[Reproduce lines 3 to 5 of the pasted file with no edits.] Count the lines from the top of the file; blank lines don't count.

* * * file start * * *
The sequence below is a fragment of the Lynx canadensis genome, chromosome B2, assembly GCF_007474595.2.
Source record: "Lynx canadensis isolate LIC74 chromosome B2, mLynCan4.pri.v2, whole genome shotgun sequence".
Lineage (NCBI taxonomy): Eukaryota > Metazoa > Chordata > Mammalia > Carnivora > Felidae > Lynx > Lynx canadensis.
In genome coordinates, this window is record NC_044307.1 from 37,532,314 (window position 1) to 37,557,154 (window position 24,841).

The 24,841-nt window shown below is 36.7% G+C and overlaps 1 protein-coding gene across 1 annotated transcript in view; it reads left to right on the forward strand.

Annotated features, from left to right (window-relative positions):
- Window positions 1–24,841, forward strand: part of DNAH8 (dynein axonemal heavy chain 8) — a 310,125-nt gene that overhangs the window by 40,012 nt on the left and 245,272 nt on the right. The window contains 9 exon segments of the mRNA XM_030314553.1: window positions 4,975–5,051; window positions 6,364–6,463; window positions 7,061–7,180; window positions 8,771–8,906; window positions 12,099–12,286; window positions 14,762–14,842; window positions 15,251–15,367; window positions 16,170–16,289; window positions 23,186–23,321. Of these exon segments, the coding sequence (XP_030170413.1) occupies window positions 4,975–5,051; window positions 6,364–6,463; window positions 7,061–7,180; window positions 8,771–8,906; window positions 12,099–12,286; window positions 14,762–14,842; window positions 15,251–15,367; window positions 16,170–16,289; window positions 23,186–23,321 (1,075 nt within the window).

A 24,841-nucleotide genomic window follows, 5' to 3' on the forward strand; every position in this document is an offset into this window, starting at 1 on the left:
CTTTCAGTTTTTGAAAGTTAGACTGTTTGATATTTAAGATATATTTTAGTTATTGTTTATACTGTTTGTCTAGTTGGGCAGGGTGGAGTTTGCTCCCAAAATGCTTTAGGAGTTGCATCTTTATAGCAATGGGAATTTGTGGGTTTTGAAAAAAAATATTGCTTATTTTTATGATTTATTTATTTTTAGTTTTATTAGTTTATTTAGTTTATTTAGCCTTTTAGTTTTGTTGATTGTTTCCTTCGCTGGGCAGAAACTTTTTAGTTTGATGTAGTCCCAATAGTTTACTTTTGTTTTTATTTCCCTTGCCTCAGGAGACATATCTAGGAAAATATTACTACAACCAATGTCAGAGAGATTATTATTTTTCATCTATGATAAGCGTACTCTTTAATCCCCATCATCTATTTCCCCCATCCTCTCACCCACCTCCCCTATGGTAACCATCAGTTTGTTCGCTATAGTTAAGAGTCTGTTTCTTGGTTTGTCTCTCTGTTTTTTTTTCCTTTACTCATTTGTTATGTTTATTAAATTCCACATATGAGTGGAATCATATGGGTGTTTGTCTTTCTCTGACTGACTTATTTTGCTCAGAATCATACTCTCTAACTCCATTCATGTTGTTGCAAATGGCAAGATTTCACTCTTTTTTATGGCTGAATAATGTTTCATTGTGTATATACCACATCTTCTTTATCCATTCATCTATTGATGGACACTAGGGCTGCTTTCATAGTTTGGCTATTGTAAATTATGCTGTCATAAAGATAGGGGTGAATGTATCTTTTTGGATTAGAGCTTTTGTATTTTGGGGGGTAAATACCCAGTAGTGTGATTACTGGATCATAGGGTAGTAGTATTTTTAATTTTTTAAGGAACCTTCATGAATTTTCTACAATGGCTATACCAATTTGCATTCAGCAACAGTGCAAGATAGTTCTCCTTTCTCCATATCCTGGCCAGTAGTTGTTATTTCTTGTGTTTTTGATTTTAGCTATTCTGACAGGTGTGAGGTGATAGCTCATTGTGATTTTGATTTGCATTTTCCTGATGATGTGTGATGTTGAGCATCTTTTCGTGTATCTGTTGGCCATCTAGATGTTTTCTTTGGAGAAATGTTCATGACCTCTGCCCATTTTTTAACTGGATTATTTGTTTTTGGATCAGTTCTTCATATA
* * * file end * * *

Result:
Lineage (NCBI taxonomy): Eukaryota > Metazoa > Chordata > Mammalia > Carnivora > Felidae > Lynx > Lynx canadensis.
In genome coordinates, this window is record NC_044307.1 from 37,532,314 (window position 1) to 37,557,154 (window position 24,841).

The 24,841-nt window shown below is 36.7% G+C and overlaps 1 protein-coding gene across 1 annotated transcript in view; it reads left to right on the forward strand.